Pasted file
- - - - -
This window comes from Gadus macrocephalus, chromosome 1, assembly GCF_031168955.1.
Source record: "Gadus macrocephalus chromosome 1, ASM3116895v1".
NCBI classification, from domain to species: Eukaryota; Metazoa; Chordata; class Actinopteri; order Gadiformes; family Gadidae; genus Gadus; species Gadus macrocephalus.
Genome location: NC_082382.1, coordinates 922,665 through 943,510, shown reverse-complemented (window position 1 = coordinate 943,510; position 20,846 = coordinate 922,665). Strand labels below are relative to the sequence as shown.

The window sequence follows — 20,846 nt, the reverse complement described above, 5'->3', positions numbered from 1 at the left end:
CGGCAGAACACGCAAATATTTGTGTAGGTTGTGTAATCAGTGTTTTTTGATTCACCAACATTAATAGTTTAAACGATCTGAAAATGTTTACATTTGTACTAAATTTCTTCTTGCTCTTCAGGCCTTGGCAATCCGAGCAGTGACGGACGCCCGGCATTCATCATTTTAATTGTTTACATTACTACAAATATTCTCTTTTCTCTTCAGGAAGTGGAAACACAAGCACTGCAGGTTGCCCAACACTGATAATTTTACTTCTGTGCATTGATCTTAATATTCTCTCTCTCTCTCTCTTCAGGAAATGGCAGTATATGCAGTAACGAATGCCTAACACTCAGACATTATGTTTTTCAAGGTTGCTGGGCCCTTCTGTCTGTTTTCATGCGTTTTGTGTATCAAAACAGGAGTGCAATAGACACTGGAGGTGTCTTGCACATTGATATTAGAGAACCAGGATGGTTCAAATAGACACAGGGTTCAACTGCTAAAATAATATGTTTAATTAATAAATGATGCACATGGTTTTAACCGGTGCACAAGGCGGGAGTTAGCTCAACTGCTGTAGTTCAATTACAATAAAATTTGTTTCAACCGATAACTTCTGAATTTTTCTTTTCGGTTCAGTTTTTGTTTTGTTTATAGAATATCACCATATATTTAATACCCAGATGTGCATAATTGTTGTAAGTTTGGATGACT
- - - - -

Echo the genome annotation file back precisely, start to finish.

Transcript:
This window comes from Gadus macrocephalus, chromosome 1, assembly GCF_031168955.1.
Source record: "Gadus macrocephalus chromosome 1, ASM3116895v1".
NCBI classification, from domain to species: Eukaryota; Metazoa; Chordata; class Actinopteri; order Gadiformes; family Gadidae; genus Gadus; species Gadus macrocephalus.
Genome location: NC_082382.1, coordinates 922,665 through 943,510, shown reverse-complemented (window position 1 = coordinate 943,510; position 20,846 = coordinate 922,665). Strand labels below are relative to the sequence as shown.

The window sequence follows — 20,846 nt, the reverse complement described above, 5'->3', positions numbered from 1 at the left end:
CGGCAGAACACGCAAATATTTGTGTAGGTTGTGTAATCAGTGTTTTTTGATTCACCAACATTAATAGTTTAAACGATCTGAAAATGTTTACATTTGTACTAAATTTCTTCTTGCTCTTCAGGCCTTGGCAATCCGAGCAGTGACGGACGCCCGGCATTCATCATTTTAATTGTTTACATTACTACAAATATTCTCTTTTCTCTTCAGGAAGTGGAAACACAAGCACTGCAGGTTGCCCAACACTGATAATTTTACTTCTGTGCATTGATCTTAATATTCTCTCTCTCTCTCTCTTCAGGAAATGGCAGTATATGCAGTAACGAATGCCTAACACTCAGACATTATGTTTTTCAAGGTTGCTGGGCCCTTCTGTCTGTTTTCATGCGTTTTGTGTATCAAAACAGGAGTGCAATAGACACTGGAGGTGTCTTGCACATTGATATTAGAGAACCAGGATGGTTCAAATAGACACAGGGTTCAACTGCTAAAATAATATGTTTAATTAATAAATGATGCACATGGTTTTAACCGGTGCACAAGGCGGGAGTTAGCTCAACTGCTGTAGTTCAATTACAATAAAATTTGTTTCAACCGATAACTTCTGAATTTTTCTTTTCGGTTCAGTTTTTGTTTTGTTTATAGAATATCACCATATATTTAATACCCAGATGTGCATAATTGTTGTAAGTTTGGATGACT